Captain Fantastic.
This film came out about 2 years ago and went around the film festival circuit winning great reviews all around. If you are anything like me, one look at the cover and the story line will have you interested, yet will fill you with hesitation, this movie screams hard hitting. Rest assured this film is hard hitting, and at times intense, filled with big emotions and questions about life, how we live it and we view and judge each other for the choices they make. Put aside your understandable hesitation and make the time to watch Captain Fantastic. You are bound to be blown away! (Jess)

Upgrade.
More indie Sc-Fi with ‘Upgrade’ a mix of cyberpunk tech stylings and action. Logan Marshall-Green (Quarry) is Grey, an analogue guy in a near-future digital world, a mechanic who fixes classic cars for rich clients while his wife works for an advanced Tech company. When his wife’s self-driving car malfunctions one day in a deserted part of town they are attacked, his wife is murdered and he ends up as a wheelchair-bound quadriplegic. After a suicide attempt by overdosing on medication, he is visited by a famous young tech innovator who offers to illegally surgically implant his latest creation, an AI chip called STEM, into his spine and restore motor functions to his body. Healing faster than expected Grey is surprised to hear STEM speak into his mind. STEM says it can help identify his wife’s attackers, and using his new found ‘upgraded’ abilities he decides to take revenge…’Upgrade’ comes off as a more action orientated take on a Black Mirror episode, depicting a world of human-computer augmentation and ubiquitous police drones that doesn’t seem that far off, however like most things in a Black Mirror type world, there is a price for everything… (Mark)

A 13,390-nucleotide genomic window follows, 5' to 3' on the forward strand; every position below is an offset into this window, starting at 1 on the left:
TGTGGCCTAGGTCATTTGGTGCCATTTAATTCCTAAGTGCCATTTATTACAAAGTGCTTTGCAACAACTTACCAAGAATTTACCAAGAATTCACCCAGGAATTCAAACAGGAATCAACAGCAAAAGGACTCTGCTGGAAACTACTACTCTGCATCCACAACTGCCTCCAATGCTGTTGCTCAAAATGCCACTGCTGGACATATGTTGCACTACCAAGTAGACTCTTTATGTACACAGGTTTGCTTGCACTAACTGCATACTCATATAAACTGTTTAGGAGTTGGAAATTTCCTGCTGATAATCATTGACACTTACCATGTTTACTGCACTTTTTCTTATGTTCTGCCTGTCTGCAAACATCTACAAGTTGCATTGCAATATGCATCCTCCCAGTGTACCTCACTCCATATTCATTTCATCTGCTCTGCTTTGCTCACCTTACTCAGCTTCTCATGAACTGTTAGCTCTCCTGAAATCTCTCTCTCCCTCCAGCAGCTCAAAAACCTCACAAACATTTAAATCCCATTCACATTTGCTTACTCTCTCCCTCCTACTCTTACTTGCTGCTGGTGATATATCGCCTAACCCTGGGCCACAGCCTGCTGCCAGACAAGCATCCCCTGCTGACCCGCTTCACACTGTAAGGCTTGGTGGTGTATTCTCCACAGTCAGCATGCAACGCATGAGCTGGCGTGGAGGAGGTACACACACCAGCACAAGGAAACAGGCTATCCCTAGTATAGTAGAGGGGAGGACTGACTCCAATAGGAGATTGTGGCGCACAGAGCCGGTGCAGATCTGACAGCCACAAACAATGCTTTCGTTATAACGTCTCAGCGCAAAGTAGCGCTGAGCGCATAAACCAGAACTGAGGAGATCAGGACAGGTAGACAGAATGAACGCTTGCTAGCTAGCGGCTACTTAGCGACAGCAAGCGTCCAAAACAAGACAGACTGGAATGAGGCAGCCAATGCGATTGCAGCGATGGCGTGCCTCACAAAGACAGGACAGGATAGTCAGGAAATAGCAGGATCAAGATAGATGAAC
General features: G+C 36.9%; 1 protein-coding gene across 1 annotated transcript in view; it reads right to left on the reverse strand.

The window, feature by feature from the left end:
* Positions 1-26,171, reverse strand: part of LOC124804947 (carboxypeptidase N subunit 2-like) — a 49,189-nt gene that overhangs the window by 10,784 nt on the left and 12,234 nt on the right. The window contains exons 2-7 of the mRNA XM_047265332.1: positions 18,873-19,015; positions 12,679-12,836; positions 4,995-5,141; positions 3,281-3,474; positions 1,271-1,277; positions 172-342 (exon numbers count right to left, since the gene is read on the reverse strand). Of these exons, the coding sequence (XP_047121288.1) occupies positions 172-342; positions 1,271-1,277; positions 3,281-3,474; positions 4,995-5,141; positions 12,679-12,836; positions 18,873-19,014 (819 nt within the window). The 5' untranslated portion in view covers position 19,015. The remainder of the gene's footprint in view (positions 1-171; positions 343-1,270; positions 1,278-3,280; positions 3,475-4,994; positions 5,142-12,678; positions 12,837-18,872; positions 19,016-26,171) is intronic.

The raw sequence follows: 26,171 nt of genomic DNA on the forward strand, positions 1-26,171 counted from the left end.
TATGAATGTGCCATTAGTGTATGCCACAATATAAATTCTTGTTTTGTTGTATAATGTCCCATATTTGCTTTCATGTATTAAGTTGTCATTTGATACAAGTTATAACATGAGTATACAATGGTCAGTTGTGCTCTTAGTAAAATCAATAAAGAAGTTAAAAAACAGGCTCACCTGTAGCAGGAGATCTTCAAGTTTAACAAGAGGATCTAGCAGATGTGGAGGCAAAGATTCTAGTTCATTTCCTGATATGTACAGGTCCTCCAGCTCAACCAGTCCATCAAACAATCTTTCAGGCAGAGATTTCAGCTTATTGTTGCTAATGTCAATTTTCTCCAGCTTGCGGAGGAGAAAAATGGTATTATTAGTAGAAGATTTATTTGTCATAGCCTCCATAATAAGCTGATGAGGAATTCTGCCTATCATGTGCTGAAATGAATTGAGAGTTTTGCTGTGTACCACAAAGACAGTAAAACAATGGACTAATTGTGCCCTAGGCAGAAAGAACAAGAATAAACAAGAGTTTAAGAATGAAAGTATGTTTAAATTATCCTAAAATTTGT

Lucky.
His career spanned more than six decades. Harry Dean Stanton appeared in countless movies, but played a rare substantial role – probably the first time since the memorable ‘Paris, Texas’ – in his final movie ‘Lucky’. In fact, the whole movie pays tribute to Stanton, who was 90 years old when it was shot and died not long after. Following an old man Lucky (Stanton), who lives alone in a small desert town, it’s a subtle study of facing mortality. Although nothing much happens in the movie, Stanton still has a remarkable screen presence, exquisitely expressing the complexity of the character, from loneliness to stubbornness to tenderness. Some of the casts are played by Stanton’s real life friends including David Lynch, who is the best supporting actor here. Harry Dean Stanton wasn’t the biggest name in the industry, but no one was given as good a send-off in this wonderful fashion. Well-deserved. (Shinji)

Rick and Morty. Season 3.
Anarchic animated comedy from the creator of Community, that follows the adventures of an eccentric alcoholic scientist and his good-hearted but fretful grandson across an infinite number of realities, with the characters travelling to other planets and dimensions through portals and Rick’s flying car. Hilariously sick and depraved. (Mark)

Room / a film by Lenny Abrahamson.
The heart-breaking story of a young woman and her five year old son who are kept prisoner in a shed, and what happens to them when they are ultimately freed. (Belinda)